On Sat, Oct 15, 2016 at 4:17 PM, Alex Suk <esh1...@gmail.com> wrote:

> Damjan Jovanovic wrote
> > But even at a rate of rewriting 1000 lines per day in Java, it would take
> > 10000 days, which is about 28 man years, to rewrite OpenOffice's 10
> > million
> > lines of code...
> I am no programmer but this is very interesting!
> Do 10M lines in C++ convert to 10M lines in Java? Is it a 1:1 conversion?
> Are there successful examples similar in magnitude to AOO in the software
> world of such code rewrites from language A to language B? How did they
> make
> it?
> Is it possible to reduce the 10M lines for conversion by for example
> omitting Draw and Base from the suite?
> Can this conversion be performed in a modular way?
> Many thanks for answering.
Some language constructs only allow 1 expression. For example both C++ and
Java require 1 expression as the while loop condition. If the conversion
generated more expressions in Java than there were in C++, there would be
the serious issue of having to modify surrounding code to evaluate these
expressions, so their results can combine into 1 while loop condition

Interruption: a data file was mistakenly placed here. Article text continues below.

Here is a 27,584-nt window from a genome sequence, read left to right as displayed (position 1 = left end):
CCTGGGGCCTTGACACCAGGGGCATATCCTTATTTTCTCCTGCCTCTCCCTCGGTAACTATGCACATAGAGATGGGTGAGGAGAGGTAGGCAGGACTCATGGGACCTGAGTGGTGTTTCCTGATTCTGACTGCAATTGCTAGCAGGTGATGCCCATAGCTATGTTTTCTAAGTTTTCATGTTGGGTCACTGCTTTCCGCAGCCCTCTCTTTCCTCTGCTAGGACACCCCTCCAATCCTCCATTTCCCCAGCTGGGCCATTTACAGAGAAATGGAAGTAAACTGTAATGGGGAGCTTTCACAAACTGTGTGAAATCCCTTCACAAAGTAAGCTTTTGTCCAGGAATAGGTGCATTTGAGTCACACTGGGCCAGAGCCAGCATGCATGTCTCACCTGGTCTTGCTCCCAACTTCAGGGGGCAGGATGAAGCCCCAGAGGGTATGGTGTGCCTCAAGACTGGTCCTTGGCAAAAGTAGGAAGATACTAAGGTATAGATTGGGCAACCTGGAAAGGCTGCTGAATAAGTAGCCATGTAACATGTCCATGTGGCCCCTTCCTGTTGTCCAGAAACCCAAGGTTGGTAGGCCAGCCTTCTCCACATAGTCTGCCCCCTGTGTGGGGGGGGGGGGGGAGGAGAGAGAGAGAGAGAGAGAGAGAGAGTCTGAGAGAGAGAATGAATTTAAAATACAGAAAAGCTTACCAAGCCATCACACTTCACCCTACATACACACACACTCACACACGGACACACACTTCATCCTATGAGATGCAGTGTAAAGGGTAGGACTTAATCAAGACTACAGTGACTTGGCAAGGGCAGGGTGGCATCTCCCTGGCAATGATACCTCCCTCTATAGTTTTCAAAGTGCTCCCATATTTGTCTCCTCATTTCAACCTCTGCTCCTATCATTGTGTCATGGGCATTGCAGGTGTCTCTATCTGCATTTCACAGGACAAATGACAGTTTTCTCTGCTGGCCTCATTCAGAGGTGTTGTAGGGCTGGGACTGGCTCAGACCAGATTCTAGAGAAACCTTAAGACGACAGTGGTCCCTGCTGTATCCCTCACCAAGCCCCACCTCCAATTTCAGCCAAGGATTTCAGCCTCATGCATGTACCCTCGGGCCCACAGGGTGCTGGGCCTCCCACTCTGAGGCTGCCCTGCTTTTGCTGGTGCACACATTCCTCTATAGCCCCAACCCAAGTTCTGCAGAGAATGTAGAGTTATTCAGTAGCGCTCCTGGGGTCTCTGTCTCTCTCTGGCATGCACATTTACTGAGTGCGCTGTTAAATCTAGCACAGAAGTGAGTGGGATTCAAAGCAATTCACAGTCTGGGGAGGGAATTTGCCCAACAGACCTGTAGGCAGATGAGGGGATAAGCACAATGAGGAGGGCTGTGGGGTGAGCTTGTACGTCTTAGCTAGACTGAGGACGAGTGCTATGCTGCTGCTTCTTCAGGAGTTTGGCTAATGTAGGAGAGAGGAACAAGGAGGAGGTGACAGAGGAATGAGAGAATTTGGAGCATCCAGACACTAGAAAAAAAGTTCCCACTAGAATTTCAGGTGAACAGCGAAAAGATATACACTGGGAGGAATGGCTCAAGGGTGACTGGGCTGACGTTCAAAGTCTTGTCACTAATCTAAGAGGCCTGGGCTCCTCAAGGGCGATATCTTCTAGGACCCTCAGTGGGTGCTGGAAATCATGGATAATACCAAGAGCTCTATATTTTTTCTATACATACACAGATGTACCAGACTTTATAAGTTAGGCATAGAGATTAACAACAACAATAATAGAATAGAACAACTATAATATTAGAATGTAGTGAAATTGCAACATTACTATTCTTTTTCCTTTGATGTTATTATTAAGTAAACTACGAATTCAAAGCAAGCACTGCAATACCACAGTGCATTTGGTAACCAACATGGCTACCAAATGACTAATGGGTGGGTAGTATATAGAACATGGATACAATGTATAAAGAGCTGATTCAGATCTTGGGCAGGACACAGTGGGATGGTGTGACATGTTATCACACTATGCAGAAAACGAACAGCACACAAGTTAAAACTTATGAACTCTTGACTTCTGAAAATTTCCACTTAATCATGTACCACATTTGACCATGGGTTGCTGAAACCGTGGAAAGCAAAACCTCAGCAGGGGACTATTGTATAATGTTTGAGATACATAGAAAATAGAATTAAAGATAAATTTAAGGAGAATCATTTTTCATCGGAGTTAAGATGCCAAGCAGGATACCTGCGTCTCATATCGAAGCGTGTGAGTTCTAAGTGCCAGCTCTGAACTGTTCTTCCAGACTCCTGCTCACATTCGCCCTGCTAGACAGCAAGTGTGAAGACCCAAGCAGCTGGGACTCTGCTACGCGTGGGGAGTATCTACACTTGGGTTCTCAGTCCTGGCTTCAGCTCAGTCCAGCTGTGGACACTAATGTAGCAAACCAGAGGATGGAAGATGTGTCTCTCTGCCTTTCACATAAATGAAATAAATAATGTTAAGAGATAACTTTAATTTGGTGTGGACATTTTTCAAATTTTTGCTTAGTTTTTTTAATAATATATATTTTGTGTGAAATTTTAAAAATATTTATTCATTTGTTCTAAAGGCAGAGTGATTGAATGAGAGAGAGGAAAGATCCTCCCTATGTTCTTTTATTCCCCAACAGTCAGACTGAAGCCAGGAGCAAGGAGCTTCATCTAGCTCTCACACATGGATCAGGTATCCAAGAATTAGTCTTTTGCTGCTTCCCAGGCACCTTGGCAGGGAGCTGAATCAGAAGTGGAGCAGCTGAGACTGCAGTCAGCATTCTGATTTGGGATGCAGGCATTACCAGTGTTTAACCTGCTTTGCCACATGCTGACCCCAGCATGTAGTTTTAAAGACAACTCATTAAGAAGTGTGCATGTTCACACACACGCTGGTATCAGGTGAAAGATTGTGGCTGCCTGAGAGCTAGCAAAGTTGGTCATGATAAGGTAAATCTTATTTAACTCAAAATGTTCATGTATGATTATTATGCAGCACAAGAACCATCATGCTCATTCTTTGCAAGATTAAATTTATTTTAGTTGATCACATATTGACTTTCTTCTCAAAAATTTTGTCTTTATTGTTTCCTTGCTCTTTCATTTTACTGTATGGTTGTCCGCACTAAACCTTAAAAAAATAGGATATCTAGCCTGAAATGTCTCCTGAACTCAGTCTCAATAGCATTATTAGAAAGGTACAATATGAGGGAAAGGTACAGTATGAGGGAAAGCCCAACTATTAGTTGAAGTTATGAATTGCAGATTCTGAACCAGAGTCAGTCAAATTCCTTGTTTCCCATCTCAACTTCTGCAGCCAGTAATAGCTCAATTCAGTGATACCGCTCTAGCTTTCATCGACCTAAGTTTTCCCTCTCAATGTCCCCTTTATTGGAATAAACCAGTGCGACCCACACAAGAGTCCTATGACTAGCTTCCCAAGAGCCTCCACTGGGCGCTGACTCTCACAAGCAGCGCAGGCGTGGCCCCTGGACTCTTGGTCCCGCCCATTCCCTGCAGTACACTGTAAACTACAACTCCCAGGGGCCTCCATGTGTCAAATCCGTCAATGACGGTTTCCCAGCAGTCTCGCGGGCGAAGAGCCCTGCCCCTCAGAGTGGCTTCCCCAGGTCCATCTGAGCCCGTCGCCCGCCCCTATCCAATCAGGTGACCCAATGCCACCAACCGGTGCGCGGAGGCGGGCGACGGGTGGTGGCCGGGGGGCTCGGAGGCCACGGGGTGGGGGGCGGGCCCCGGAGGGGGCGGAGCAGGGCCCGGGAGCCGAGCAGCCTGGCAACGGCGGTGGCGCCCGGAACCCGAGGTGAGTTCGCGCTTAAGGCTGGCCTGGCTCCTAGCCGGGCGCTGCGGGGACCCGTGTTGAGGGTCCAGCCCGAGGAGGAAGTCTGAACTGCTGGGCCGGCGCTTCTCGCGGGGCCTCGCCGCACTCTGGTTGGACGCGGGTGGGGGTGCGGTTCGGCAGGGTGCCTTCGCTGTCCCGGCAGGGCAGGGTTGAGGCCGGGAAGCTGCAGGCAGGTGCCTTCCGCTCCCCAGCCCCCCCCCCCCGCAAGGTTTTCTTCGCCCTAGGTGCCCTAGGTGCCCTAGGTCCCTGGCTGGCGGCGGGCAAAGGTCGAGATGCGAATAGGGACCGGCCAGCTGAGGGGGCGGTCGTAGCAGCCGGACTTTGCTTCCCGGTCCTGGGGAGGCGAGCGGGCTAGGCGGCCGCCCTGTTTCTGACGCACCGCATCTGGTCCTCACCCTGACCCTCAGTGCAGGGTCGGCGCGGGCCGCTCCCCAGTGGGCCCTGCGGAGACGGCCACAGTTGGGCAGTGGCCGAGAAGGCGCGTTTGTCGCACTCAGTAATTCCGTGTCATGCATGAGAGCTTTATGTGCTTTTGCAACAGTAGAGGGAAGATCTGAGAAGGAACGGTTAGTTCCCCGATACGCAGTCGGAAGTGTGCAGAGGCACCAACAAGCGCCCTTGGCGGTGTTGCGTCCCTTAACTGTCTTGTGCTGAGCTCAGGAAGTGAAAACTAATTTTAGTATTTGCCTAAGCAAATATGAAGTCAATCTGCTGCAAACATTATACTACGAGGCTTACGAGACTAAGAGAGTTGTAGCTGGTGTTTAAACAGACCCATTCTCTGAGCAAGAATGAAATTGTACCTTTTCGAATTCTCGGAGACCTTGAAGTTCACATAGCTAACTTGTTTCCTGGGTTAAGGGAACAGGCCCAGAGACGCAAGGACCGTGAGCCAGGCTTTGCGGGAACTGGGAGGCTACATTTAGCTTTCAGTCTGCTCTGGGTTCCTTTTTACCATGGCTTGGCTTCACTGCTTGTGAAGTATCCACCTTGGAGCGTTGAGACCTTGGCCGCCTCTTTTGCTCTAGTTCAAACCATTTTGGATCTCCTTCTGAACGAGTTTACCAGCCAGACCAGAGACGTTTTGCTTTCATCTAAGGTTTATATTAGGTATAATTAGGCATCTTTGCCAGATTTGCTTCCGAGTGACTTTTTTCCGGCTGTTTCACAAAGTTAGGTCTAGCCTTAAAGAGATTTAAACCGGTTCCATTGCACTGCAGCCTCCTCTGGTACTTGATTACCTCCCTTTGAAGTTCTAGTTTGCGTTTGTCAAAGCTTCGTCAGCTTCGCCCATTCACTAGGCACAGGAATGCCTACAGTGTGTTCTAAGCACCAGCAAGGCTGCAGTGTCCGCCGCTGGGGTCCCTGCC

There are places where Java must use multiple expressions where C++ had 1,
for example because Java's bit shift operators on int only shift by the
lowest 5 bits, while C++'s shift by the entire value (it's "undefined
behaviour" to shift beyond the first operand size according to the
specification, but I follow actual GCC and Clang behaviour on amd64). So 1
<< 128 overflows to 0 in C++, but remains 1 in Java.
 x << y in C++ would have to translate into this in Java:
(y & ~0x1f) == 0 ? (x << y) : 0
which can't be done like that, as y is evaluated twice, with potential side
effects: if the expression was 5 << i++, i would be incremented twice. We
thus have to make a copy of y and evaluate the copy. This would be an extra
statement that has to be added somewhere. So far I've dealt with that by
compiling such expressions into calls to helper methods like
Integers.shiftLeft(), which make copies of the parameters and operate on
those copies, thus keeping the conversion 1:1.

I am not sure what can be omitted. After all you can draw in a spreadsheet,
and you can import database data.

Yes, at least some of the conversion could be done module-at-a-time for
modules that are only accessed through UNO.


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